Vitus Bering

From Conservapedia
Jump to: navigation, search

Vitus Bering (1680–1741), was an 18th-century Danish navigator and explorer, and the discover of the sea and island which bear his name.

Bering was born in 1680 at Horsens on the Jutland peninsula. In 1703 he entered the Russian navy and saw action in the Great Northern War against Sweden. After that war, he led a series of explorations on the northern coast of Asia at the behest of Russian czar Peter the Great; this in turn led to a major expedition to Kamchatka. Crossing overland to Okhotsk in 1725, Bering crossed the sea to the Kamchatka peninsula where he began construction of his ship Gabriel. He sailed her as far northward as he could until he could no longer observe land either to the north or east; by 1730 he was back in St. Petersburg, drafting reports as to what he had done and discovered.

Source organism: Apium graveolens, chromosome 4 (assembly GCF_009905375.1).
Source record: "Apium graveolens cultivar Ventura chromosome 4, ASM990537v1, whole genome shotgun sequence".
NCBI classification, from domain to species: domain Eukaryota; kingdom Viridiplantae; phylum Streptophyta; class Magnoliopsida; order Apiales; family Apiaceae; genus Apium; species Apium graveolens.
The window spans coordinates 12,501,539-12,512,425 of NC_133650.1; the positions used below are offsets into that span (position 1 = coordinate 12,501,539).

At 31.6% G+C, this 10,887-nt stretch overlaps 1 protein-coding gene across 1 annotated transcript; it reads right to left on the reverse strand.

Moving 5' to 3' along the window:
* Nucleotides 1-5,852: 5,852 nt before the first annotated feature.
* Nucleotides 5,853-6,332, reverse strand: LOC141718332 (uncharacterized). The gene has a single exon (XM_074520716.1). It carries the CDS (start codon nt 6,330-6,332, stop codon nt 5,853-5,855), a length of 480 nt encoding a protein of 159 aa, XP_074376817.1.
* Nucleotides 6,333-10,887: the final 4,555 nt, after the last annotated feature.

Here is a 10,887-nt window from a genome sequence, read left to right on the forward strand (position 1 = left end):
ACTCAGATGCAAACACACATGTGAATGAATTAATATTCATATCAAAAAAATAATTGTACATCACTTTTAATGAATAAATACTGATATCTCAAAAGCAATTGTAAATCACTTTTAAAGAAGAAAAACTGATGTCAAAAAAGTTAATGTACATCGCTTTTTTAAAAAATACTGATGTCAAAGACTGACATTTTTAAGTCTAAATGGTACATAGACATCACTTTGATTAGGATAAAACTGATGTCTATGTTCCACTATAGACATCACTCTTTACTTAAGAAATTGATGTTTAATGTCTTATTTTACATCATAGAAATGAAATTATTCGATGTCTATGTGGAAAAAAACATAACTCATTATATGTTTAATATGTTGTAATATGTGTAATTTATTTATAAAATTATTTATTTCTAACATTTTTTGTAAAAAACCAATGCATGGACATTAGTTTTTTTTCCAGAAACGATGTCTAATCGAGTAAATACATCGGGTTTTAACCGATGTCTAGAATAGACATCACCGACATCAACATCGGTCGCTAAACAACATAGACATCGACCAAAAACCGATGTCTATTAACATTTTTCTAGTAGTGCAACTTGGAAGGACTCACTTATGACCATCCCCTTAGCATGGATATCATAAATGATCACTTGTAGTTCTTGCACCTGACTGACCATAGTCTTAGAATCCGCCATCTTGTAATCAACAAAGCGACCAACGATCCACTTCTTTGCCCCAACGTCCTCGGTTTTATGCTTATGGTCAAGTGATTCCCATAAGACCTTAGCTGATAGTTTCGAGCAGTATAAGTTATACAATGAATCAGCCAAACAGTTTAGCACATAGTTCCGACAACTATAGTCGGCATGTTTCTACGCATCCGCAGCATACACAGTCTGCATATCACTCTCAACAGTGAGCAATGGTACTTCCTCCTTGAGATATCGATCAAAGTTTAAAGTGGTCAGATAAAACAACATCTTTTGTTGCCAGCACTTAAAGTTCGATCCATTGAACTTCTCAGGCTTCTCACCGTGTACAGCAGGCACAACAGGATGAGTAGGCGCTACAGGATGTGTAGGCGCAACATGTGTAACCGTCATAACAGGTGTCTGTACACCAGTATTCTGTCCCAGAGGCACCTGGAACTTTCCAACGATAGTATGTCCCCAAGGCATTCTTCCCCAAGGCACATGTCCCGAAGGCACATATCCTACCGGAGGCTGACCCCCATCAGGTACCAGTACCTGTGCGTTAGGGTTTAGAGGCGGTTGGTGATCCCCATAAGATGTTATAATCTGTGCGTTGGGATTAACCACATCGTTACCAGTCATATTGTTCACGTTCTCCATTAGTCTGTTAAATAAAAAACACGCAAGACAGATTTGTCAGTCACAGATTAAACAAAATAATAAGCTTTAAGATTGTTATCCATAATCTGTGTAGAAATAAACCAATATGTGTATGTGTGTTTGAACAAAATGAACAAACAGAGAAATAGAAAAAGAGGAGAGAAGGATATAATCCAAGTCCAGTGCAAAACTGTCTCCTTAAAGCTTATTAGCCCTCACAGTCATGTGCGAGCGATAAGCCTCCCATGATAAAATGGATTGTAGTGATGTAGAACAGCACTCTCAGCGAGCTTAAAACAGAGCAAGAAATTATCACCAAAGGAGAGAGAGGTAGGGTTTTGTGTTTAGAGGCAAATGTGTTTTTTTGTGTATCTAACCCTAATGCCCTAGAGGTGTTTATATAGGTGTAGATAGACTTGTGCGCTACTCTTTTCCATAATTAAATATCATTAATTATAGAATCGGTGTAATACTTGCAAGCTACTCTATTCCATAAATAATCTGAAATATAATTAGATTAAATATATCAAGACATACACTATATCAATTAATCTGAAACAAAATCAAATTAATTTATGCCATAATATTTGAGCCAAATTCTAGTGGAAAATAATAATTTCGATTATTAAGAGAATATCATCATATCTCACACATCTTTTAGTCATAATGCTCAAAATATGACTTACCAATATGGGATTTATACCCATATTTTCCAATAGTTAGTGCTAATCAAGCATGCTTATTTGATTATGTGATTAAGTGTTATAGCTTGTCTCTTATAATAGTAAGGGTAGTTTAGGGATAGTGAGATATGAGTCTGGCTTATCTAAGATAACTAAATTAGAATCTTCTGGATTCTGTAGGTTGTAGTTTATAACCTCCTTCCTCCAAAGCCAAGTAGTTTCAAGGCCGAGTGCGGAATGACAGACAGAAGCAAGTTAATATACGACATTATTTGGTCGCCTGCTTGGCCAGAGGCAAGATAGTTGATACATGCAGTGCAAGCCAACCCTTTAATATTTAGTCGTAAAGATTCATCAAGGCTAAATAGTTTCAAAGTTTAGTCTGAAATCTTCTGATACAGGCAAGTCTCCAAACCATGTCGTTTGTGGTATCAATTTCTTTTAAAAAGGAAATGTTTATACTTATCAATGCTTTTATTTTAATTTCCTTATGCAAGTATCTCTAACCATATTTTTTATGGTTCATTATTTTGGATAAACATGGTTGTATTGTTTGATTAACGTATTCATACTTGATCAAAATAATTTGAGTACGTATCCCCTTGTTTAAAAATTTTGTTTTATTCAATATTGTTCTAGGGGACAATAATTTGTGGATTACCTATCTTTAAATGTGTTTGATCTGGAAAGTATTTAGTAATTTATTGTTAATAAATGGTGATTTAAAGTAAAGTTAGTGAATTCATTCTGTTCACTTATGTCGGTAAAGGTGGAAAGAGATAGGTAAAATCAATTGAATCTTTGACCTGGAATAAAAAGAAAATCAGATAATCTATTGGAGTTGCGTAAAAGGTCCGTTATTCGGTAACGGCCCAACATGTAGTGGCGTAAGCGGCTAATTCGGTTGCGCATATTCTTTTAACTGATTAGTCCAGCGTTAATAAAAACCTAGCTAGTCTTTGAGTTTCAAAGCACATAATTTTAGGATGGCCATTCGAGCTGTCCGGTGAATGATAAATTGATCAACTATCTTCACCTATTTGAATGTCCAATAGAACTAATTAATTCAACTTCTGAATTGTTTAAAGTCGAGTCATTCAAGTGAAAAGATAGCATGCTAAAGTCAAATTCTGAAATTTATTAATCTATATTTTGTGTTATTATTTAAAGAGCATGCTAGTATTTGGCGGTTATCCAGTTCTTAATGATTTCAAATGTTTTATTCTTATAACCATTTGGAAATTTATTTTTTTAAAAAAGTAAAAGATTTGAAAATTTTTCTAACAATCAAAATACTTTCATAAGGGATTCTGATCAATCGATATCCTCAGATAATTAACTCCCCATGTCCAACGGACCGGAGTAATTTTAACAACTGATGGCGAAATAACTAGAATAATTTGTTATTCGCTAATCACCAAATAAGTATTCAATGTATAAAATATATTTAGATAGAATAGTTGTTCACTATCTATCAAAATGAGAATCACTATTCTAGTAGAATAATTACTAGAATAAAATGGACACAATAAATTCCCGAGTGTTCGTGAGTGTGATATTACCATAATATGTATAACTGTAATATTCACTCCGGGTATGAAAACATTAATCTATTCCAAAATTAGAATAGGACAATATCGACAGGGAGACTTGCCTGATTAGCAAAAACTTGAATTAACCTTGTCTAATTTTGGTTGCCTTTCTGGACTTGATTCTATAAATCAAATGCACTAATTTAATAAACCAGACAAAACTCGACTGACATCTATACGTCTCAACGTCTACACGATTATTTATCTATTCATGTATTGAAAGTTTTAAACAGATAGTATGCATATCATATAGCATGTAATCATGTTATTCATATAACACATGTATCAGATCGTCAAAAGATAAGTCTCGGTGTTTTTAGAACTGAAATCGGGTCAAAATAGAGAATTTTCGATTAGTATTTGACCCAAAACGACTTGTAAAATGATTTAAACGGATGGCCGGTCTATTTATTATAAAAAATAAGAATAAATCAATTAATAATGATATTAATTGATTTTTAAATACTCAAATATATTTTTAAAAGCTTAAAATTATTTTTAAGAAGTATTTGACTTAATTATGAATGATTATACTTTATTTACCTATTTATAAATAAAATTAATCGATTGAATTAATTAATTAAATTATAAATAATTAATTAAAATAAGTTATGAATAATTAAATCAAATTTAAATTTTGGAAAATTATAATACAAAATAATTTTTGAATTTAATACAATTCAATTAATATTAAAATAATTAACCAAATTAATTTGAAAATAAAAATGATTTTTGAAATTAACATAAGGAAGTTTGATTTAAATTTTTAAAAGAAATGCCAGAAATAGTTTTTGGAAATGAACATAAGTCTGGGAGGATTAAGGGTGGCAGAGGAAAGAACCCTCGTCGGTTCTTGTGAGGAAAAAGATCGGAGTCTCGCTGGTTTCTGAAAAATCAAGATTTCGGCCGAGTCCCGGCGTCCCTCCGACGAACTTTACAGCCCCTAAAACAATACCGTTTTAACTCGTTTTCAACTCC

Commissioned again to lead another expedition to the area in 1740, he returned to Kamchatka and established the settlement of Petropavlosk, constructing the vessels St Peter and St Paul, and sailing them eastward to settle rumors that the other side of the Bering Sea was the North American mainland (his crew included German zoologist Georg Wilhelm Steller). Bering sighted the southern coast of Alaska, making a landing at either Kayak Island or on one of the nearby islands. Illness forced him to return to Russia, and on the return journey he discovered several of the Aleutian Islands. Too ill to command (he was afflicted with scurvy) his ships had to seek refuge on the uninhabited Bering Island; Bering died there in December 19, 1741; the survivors of his expedition made their way back to Kamchatka and St. Petersburg within two years.


Text used in part from the 1911 Encyclopaedia Britannica, a work in the public domain